Friday, July 28, 2006

What is up with the city newspaper distribution system?

Over the last two years, I have called our local paper’s circulation department probably a hundred times regarding our carrier’s inability to place my paper in the newspaper rack below my mailbox.

Yes, it sounds like small potatoes, but here’s the detail: at least three times a week, the carrier tosses the paper from the sidewalk towards the house, a distance of some 30 feet, hitting either the aluminium door or the railing, which wakes us up and causes our dog to bark at 3 a.m. I’m old, I work full time and I need my sleep! I am sure my neighbours don’t appreciate my dog barking at that time either (he’s inside).

The paper then rebounds down our front steps, where more times than not, it is soaked by rain or snow. Two weeks ago, I found it in my garden – again- wet, and covered with leaves and dirt.

Occasionally, the carrier experiences some weakness, only managing to toss the paper about half-way up the walkway, into the adjacent grass which thankfully, doesn’t wake me or the dog, but which causes the paper to be damp and often leaves sections unreadable.

At the very least, that my paper isn’t in the rack causes me to be down the stairs in my bathrobe, a sight my neighbours are now used to seeing but to which they should never have had to become accustomed. Following this, I make yet another call and a request for a second paper – which rarely arrives. I’m old and grumpy and I need my daily dose of the Middle East same-old-same-old to keep an even keel.

I have been promised at every call to circulation that I will hear from a supervisor and that the supervisor will warn the carrier – again – and that my paper will be placed in the rack “from now on.” Given my regular calls over the last two years, I’m not sure when “from now on” is supposed to start….

On one recent call, I was advised that the problems with the carriers were not related to the city paper nor were they something they can fix. I was also advised – by a circulation department manager (female) that I could change papers (To the competitor? Heaven forbid!), but that the carrier would be the same guy, so it wouldn’t change anything and that I should perhaps “Just deal with it.” Said ‘manager’ also noted that because I hadn’t called once in the preceding month, that it looked like mine was a new complaint so there wasn’t much priority for my issue.

In the last two years, I have only once heard from the supervisor. That supervisor chose to burden me with woes about his employees, none of which problems I could fix for him. He didn’t respond to my request that his carrier just put the paper in the rack. No solution was offered to me, nor was any compensation provided.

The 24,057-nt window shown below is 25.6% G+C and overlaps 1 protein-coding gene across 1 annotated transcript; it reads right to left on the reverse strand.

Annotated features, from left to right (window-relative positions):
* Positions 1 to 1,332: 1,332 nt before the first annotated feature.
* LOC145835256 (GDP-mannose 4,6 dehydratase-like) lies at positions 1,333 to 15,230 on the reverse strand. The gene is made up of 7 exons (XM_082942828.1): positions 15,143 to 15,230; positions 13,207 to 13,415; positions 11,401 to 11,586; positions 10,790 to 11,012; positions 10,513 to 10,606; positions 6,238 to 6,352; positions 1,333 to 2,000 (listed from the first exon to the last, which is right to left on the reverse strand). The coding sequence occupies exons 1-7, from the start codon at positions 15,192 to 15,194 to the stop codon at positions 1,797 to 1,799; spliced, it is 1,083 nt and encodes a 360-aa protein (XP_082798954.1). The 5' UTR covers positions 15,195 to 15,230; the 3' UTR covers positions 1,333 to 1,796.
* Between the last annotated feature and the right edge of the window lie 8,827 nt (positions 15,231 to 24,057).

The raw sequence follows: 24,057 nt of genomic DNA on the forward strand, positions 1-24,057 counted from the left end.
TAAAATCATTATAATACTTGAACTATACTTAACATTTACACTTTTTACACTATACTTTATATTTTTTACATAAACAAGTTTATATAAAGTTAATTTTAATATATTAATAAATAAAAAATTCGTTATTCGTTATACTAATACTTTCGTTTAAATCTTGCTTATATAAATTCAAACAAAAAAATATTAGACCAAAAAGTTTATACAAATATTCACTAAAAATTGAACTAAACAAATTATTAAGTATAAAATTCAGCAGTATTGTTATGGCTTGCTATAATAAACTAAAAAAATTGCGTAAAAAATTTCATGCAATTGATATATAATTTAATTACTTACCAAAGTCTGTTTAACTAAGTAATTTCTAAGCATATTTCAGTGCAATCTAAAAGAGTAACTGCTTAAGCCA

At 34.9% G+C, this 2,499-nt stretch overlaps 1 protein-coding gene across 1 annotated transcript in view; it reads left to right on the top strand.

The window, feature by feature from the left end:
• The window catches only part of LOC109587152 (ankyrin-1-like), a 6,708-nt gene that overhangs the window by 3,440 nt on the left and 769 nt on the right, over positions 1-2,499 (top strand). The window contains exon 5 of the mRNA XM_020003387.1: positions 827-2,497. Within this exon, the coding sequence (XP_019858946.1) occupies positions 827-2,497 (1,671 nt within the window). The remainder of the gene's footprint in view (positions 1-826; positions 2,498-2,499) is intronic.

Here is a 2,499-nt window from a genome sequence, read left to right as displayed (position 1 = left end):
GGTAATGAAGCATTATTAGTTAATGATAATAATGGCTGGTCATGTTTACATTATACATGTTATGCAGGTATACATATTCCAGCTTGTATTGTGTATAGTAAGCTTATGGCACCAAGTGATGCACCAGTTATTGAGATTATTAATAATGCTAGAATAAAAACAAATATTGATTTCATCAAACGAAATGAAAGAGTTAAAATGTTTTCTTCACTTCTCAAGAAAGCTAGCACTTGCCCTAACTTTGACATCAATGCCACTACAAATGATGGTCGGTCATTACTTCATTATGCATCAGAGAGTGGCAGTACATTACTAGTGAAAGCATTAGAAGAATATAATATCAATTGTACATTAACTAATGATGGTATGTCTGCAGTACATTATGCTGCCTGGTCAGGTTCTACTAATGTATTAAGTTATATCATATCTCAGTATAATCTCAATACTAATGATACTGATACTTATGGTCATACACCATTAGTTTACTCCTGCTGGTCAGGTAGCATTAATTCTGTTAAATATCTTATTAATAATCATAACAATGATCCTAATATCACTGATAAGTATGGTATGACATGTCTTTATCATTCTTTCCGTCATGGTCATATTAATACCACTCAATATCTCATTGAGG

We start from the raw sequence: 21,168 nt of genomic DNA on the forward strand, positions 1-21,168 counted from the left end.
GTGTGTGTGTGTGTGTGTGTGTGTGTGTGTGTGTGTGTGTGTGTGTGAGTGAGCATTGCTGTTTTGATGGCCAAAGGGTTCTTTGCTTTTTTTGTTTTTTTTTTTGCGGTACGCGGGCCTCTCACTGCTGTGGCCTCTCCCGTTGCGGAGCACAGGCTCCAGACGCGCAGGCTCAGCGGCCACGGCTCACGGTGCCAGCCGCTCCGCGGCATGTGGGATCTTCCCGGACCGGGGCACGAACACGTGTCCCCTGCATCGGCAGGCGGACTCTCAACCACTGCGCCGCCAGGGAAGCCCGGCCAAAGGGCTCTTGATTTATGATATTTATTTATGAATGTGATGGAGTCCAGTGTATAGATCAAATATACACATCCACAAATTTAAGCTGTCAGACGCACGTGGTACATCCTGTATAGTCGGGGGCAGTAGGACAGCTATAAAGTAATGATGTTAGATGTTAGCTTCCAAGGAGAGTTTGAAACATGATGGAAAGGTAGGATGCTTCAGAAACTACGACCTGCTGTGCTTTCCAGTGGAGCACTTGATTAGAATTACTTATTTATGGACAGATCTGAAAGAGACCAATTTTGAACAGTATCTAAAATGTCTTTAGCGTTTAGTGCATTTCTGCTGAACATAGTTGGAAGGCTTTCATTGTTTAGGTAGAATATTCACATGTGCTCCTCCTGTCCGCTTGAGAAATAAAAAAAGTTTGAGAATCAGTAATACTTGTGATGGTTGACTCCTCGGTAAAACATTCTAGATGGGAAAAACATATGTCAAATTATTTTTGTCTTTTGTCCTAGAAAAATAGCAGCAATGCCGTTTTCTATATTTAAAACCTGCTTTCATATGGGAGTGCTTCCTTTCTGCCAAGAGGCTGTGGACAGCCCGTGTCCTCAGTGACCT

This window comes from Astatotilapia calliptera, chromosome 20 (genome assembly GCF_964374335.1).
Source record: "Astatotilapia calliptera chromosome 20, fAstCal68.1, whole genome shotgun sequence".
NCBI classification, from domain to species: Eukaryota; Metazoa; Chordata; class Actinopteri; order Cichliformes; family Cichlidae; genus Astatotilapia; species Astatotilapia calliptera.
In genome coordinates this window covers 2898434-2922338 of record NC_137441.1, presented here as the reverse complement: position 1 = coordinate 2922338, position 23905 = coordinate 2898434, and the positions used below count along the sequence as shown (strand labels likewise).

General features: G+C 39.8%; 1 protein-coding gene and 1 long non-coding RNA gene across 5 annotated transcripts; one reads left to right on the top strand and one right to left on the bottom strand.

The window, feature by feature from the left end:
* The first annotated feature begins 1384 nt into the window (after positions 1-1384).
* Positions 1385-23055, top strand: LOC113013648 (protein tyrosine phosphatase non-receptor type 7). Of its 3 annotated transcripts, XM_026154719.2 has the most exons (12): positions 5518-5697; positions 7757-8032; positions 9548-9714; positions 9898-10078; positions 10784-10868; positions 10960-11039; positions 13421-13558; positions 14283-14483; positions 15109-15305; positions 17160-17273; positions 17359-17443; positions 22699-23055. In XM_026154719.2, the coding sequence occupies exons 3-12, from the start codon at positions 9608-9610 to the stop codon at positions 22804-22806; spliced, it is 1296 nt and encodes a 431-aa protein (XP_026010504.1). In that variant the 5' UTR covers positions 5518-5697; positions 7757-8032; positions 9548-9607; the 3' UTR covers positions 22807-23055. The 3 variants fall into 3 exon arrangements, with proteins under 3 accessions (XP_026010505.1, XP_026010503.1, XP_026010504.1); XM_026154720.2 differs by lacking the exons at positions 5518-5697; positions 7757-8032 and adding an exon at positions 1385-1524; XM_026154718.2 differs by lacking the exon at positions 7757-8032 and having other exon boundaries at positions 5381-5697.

This morning, I placed what seems like the millionth call to the city paper’s circulation department, due to a paper that had been tossed on my stairs and then soaked-through by rain. I got the same platitudes and empty promises that the situation will be dealt with and a supervisor will call and bla de bla de bla. The promised replacement paper (“Yes, we can see that it is there within a half hour.”) has not arrived (I called today at 8:10 a.m. approximately and it is now 10:30 a.m.); no call from the supervisor has ensued and frankly, I’m doubtful it will.

The call centre indicated they were very busy today due to wet papers, most of which will have to be redelivered. I cannot imagine the cost of redelivering papers to a city of 1 million – according to the paper this week, that’s how many we are….

Well, here’s how you fix this problem:

  • Insist that carriers place papers in the newspaper racks, or at least in a location that is sure to remain dry, at EACH home, no exceptions.
  • Advise the carriers that their pay will be docked for each paper that must be redelivered on their route, and that they will pay the reprinting cost of each redelivered paper, the cost of having another driver deployed for the time it takes to redeliver papers on that carrier’s route, and a cost for gas.

I guarantee if these carriers start to see some tangible punishment for their carelessness and dishonourable job performance, it will end pretty quickly.

Delivering papers in the dark early morning is not a job many will take on and yes, I understand that the system has some staffing issues – just like everyone else in this city. However, I am positive that the costs of adequate compensation for carriers who will do a good, consistent job are far less than the costs of reprinting and redelivering papers every day. It cannot be good business to be backtracking every day in a city of one million.

On that note, is the cost of redelivery perhaps the reason that, with two notable exceptions, Val Fortney and Naomi Lacritz, the quality of reporting and the spelling and grammatical abilities of the staff writers are so poor? Can the city paper not afford to hire good, skilled, language-able writers to produce information?

Hmm... makes a person wonder.